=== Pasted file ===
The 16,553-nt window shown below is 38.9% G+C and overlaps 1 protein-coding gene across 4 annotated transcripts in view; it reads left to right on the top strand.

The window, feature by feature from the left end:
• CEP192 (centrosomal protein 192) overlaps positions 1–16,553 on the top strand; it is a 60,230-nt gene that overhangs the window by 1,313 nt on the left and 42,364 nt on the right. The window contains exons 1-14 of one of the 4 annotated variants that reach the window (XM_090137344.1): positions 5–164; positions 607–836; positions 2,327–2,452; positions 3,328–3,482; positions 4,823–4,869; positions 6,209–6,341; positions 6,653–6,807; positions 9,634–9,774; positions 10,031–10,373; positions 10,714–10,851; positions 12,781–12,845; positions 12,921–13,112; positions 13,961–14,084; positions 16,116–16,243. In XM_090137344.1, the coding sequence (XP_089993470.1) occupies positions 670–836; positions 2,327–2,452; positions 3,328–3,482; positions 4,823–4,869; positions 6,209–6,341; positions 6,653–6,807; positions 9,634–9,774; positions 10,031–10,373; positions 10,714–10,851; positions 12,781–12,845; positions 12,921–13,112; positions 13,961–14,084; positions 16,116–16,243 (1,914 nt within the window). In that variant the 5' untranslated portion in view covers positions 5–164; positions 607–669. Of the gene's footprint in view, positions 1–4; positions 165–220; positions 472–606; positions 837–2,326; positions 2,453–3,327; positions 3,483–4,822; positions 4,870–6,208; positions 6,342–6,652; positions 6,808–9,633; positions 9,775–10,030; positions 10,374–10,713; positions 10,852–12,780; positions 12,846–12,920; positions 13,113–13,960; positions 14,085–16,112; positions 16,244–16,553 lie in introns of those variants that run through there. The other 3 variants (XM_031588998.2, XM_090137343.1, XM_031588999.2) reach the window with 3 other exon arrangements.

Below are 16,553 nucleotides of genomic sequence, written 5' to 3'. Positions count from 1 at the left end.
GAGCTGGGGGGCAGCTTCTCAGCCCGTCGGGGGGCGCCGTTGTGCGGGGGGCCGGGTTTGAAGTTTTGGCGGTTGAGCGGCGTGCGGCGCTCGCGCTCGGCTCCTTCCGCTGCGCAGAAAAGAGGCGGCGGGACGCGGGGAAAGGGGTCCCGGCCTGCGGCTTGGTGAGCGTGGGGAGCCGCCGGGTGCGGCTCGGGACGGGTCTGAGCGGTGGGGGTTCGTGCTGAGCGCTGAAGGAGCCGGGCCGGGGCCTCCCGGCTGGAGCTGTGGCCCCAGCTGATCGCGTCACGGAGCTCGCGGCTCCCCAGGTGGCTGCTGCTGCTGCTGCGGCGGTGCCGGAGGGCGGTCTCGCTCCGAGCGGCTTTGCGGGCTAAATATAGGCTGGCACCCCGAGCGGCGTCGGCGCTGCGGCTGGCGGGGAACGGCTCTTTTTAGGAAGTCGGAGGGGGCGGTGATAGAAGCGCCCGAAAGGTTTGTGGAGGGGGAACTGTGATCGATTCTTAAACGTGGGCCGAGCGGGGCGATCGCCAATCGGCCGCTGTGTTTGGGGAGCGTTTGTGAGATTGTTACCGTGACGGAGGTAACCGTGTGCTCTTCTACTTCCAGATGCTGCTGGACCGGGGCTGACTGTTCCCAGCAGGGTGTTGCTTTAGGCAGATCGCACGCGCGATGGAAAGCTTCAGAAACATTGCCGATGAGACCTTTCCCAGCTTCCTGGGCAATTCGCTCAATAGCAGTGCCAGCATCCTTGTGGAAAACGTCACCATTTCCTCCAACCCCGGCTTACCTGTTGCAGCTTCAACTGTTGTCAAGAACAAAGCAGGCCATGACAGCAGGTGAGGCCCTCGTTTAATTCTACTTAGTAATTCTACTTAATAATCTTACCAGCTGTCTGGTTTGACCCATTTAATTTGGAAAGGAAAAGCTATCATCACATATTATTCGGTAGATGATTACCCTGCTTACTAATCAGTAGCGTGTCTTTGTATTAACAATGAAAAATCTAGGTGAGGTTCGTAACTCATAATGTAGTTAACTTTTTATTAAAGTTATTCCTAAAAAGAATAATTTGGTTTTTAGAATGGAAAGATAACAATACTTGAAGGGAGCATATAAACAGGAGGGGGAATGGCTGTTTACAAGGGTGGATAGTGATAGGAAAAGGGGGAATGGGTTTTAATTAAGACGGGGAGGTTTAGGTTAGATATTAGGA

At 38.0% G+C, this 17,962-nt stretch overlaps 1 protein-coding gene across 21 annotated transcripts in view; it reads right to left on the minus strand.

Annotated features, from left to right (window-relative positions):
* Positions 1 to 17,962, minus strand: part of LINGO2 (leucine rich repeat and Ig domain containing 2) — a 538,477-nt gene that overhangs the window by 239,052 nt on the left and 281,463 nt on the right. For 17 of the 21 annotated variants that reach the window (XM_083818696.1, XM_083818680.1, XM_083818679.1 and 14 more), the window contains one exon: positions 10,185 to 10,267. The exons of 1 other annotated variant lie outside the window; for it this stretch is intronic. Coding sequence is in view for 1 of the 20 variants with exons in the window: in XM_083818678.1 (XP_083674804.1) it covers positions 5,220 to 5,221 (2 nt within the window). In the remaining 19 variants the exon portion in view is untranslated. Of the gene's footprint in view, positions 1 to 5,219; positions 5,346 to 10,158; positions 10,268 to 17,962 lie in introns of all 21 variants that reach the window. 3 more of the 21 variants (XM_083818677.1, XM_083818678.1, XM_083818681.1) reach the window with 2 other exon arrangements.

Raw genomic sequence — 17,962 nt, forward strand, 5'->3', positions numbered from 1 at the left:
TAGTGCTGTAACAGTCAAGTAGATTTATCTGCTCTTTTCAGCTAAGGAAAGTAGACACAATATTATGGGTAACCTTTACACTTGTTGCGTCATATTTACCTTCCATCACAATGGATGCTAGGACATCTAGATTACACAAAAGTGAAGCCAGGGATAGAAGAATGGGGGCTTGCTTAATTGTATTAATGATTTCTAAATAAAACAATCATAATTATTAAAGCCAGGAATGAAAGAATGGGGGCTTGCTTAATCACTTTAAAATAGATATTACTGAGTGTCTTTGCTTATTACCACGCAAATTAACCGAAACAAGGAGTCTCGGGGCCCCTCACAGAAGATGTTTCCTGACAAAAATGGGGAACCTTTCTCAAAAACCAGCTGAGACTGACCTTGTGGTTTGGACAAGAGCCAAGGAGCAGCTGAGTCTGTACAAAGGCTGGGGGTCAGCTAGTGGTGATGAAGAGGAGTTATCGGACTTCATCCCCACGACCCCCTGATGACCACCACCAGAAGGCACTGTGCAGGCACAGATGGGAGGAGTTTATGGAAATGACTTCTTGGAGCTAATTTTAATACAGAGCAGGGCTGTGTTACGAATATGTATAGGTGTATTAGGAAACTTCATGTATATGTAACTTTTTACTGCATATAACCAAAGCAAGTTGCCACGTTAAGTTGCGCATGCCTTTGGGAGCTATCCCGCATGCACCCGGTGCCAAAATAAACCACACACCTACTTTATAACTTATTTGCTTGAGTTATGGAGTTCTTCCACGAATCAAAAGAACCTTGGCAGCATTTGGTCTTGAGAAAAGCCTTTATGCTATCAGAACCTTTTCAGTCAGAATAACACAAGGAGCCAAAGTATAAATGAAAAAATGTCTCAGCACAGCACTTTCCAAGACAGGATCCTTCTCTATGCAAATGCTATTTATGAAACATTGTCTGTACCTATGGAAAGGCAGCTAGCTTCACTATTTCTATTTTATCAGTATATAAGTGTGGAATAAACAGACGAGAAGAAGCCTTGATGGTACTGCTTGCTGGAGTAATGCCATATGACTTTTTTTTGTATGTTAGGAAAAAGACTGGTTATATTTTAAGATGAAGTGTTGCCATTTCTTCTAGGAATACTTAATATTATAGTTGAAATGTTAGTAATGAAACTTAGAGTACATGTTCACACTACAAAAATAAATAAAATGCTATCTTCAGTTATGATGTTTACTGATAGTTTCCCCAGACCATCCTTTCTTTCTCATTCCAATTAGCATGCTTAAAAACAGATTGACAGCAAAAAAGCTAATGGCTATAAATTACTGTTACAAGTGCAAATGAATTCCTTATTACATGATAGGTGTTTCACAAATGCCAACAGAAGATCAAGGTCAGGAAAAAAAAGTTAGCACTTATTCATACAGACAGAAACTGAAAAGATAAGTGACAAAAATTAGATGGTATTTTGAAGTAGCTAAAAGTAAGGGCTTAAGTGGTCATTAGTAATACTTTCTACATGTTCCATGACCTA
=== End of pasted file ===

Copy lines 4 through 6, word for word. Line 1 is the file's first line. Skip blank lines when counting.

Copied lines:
Below are 16,553 nucleotides of genomic sequence, written 5' to 3'. Positions count from 1 at the left end.
GAGCTGGGGGGCAGCTTCTCAGCCCGTCGGGGGGCGCCGTTGTGCGGGGGGCCGGGTTTGAAGTTTTGGCGGTTGAGCGGCGTGCGGCGCTCGCGCTCGGCTCCTTCCGCTGCGCAGAAAAGAGGCGGCGGGACGCGGGGAAAGGGGTCCCGGCCTGCGGCTTGGTGAGCGTGGGGAGCCGCCGGGTGCGGCTCGGGACGGGTCTGAGCGGTGGGGGTTCGTGCTGAGCGCTGAAGGAGCCGGGCCGGGGCCTCCCGGCTGGAGCTGTGGCCCCAGCTGATCGCGTCACGGAGCTCGCGGCTCCCCAGGTGGCTGCTGCTGCTGCTGCGGCGGTGCCGGAGGGCGGTCTCGCTCCGAGCGGCTTTGCGGGCTAAATATAGGCTGGCACCCCGAGCGGCGTCGGCGCTGCGGCTGGCGGGGAACGGCTCTTTTTAGGAAGTCGGAGGGGGCGGTGATAGAAGCGCCCGAAAGGTTTGTGGAGGGGGAACTGTGATCGATTCTTAAACGTGGGCCGAGCGGGGCGATCGCCAATCGGCCGCTGTGTTTGGGGAGCGTTTGTGAGATTGTTACCGTGACGGAGGTAACCGTGTGCTCTTCTACTTCCAGATGCTGCTGGACCGGGGCTGACTGTTCCCAGCAGGGTGTTGCTTTAGGCAGATCGCACGCGCGATGGAAAGCTTCAGAAACATTGCCGATGAGACCTTTCCCAGCTTCCTGGGCAATTCGCTCAATAGCAGTGCCAGCATCCTTGTGGAAAACGTCACCATTTCCTCCAACCCCGGCTTACCTGTTGCAGCTTCAACTGTTGTCAAGAACAAAGCAGGCCATGACAGCAGGTGAGGCCCTCGTTTAATTCTACTTAGTAATTCTACTTAATAATCTTACCAGCTGTCTGGTTTGACCCATTTAATTTGGAAAGGAAAAGCTATCATCACATATTATTCGGTAGATGATTACCCTGCTTACTAATCAGTAGCGTGTCTTTGTATTAACAATGAAAAATCTAGGTGAGGTTCGTAACTCATAATGTAGTTAACTTTTTATTAAAGTTATTCCTAAAAAGAATAATTTGGTTTTTAGAATGGAAAGATAACAATACTTGAAGGGAGCATATAAACAGGAGGGGGAATGGCTGTTTACAAGGGTGGATAGTGATAGGAAAAGGGGGAATGGGTTTTAATTAAGACGGGGAGGTTTAGGTTAGATATTAGGA

At 38.0% G+C, this 17,962-nt stretch overlaps 1 protein-coding gene across 21 annotated transcripts in view; it reads right to left on the minus strand.